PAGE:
Protesters demand the resignation of Guatemalan President Otto Perez Molina near Congress in Guatemala City, Saturday, May 9, 2015. Perez Molina's Vice President Roxana Baldetti resigned on Friday amid a customs corruption scandal that has implicated her former private secretary.

AP Photo/Moises Castillo

Protesters demand the resignation of Guatemalan President Otto Perez Molina near Congress in Guatemala City, Saturday, May 9, 2015. Perez Molina's Vice President Roxana Baldetti resigned on Friday amid a customs corruption scandal that has implicated her former private secretary.

Indigenous People in Guatemala in Protests that Lead to Resignation of President

Indigenous people in Guatemala were in the front lines of anti-government protests in late August, just a week before the resignation of President Otto Perez Molina on September 2. Perez Molina was then arrested on charges that he participated in a multi-million dollar fraud scheme.

But indigenous activists, along with tens of thousands of other Guatemalans, had been protesting against many of his policies since the Spring, which culminated in three days of non-stop protests from August 25-27.

Both individuals activists like Quiche writer, human rights leader and Anthropologist Irma Velazquez Nimatuj and groups such as the national Mayan organization known as Waqib Kej’ published detailed critiques of how Perez Molina and his administration had repressed and been involved with murders of indigenous people.

In a ten point memo addressed to Perez Molina, published in May, the Waqib Kej’ representatives asserted that, among other things: “During the time of your governing, general poverty was not reduced but stayed at 53 percent for the total population and, in the regions most densely populated by indigenous, poverty reached 80 percent; you militarized the administration of your government and public security and, as a result, general and organized violence averaged 11 homicides per day and 70 percent of citizens suffered extortion and the cases of violence against women and children increased; your government murdered the indigenous brothers of Totonicapan, you permitted the massacre of nine people in Pajoquez, San Juan Sacatepequez…; and you criminalized social dissent…and now more than 40 community leaders are imprisoned.”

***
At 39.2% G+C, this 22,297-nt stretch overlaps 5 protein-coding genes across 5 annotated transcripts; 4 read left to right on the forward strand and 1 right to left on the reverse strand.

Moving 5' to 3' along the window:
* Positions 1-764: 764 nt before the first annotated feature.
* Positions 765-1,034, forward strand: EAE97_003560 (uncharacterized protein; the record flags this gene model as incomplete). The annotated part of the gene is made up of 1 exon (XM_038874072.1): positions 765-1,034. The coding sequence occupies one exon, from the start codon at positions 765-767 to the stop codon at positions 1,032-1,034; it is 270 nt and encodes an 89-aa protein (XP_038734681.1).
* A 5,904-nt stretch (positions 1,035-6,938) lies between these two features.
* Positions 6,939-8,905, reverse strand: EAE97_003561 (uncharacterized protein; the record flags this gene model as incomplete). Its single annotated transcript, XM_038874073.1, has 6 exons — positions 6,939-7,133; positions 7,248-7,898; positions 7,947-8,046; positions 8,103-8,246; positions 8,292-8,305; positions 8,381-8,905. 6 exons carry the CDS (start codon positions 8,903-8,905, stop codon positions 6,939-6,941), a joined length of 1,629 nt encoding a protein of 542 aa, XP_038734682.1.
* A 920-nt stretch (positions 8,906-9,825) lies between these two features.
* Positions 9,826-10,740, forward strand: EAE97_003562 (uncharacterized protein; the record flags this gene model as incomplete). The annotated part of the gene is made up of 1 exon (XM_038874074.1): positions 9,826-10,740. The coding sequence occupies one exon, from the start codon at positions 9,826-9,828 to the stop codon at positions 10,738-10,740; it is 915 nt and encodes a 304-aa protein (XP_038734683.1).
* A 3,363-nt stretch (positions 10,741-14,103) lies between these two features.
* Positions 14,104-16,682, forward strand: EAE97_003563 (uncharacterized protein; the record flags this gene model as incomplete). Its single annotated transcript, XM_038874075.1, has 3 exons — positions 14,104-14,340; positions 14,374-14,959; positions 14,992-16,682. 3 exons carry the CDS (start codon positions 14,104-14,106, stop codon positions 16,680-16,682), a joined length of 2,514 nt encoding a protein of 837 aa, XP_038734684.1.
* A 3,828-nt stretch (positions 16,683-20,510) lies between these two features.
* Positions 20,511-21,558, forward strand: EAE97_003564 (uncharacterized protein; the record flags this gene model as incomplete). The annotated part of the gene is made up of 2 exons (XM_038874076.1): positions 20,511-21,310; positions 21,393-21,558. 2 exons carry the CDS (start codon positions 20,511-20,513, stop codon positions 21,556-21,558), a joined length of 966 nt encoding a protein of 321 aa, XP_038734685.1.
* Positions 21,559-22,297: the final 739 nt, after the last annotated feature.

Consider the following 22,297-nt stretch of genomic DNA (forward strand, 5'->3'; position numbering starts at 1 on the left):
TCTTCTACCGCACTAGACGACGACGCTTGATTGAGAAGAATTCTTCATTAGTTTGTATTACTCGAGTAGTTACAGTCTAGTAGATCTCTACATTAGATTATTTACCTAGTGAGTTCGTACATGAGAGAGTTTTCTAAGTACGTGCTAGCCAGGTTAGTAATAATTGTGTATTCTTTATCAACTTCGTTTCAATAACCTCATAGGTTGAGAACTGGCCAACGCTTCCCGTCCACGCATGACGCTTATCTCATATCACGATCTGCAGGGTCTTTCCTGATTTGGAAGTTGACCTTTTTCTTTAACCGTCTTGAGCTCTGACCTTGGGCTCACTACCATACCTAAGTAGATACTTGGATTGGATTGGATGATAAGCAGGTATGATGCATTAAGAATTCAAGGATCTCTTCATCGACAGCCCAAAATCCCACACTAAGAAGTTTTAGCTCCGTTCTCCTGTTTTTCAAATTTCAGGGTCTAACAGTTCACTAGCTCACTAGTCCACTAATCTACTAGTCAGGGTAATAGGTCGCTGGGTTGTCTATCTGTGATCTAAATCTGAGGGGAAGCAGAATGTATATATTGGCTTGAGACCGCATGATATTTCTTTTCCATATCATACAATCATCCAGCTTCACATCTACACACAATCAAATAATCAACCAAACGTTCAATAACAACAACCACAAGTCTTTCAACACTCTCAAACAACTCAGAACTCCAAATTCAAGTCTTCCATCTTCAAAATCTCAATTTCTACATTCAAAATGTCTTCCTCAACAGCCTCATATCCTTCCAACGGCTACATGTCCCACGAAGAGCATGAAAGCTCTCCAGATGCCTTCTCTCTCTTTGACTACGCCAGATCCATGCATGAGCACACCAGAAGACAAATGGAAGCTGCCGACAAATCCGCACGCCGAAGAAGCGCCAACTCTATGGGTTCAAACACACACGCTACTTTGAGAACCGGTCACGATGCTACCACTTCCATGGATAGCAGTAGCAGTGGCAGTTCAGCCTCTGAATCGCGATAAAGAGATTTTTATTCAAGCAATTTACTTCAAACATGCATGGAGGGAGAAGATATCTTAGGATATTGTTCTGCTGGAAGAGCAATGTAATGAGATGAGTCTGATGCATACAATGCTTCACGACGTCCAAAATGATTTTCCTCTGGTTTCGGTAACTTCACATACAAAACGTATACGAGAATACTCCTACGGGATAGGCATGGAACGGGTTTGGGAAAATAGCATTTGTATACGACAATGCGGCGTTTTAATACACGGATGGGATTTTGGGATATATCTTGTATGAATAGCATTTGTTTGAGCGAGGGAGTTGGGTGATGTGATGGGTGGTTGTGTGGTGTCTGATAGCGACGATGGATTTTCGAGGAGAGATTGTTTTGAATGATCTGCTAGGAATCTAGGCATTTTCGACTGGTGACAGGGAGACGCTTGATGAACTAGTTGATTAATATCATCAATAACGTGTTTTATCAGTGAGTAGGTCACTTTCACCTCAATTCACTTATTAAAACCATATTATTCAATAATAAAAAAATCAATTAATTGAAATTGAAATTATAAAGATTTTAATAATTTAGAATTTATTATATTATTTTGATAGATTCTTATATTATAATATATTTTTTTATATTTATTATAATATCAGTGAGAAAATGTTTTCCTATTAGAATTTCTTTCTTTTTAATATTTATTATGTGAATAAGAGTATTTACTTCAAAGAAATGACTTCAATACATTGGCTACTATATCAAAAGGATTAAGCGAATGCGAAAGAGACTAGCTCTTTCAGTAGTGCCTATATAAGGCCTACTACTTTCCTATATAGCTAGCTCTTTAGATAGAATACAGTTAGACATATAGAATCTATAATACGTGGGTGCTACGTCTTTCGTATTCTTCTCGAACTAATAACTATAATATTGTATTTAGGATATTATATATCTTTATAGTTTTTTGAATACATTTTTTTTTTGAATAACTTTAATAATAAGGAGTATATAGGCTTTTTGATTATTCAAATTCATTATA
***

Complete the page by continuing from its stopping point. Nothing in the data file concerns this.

A few months later during the August protests, Velazquez Nimatuj published a column in a national Guatemalan publication entitled “Otto Perez Molina: You lie! “Deep Guatemala” was never the center of your government.” In her op-ed column the writer provided a long list of charges of racism, murder, repression and theft against Perez Molina including a mention of how the president had denied that there had ever been genocide in Guatemala during the reign of Efrain Rios Montt.

RELATED: Genocide Trial for Guatemalan President in 2016; Behind Closed Doors

“…you insisted publicly that in “Deep Guatemala” genocide had not been committed despite the almost one thousand items of proof, scientific evidence and testimonies from survivors that showed how he planned, persecuted and massacred the Ixil People (Maya) during the armed internal conflict…”

Some other protestors had also made connections between Perez Molina and Rios Montt but the main focus was the current administration.

Starting on Tuesday, August 25, Mayan, Quiche and other Indigenous Peoples started marching, shutting down highways and presenting speeches throughout the country. They were part of the Popular and Social Assembly (PSA) that included 72 rural and indigenous organizations from every region of Guatemala, along with thousands of university students and others.

In their flyer announcing the protests the PSA called Perez Molina a “shameless thief and murderer” and called for his immediate resignation. The flyer also asserted that the long walks and mobilizations would occur on the 25th and 26th, ending with a massive protest in the capital, Guatemala City, where protestors would set up demonstrations “in the four cardinal corners” of the city.

According to press sources, starting on the 25th groups of between 50 to 100 people were blocking main thoroughfares near the towns of Zunil, El Zarco and Nahaluate. Other examples include blockades of highways such as in Alta Verapaz in the north, Cuyotenango in the south and Coatepeque in the west.

At the same time in the center of the city of Quetzalentango, over 800 university students called for the immediate resignation of the president and suspension of the upcoming elections, while protestors shut down roads from the four cardinal directions leading into Guatemala City.

All of the protests mentioned the need for a National Constituent Assembly for a “profound reform of the Constitution of the Republic.”

While protestors did celebrate the resignation of Perez Molina on September 3, their other call for the National Constituent Assembly has not happened as of press time.

Comments are closed.

Credit Card Identification Number

This number is recorded as an additional security precaution.

americanexpress

American Express

4 digit, non-embossed number printed above your account number on the front of your card.
visa

Visa

3-digit, non-embossed number printed on the signature panel on the of the card immediately following the card account number.
mastercard

MasterCard

3-digit, non-embossed number printed on the signature panel on the back of the card.

Enter Your Log In Credentials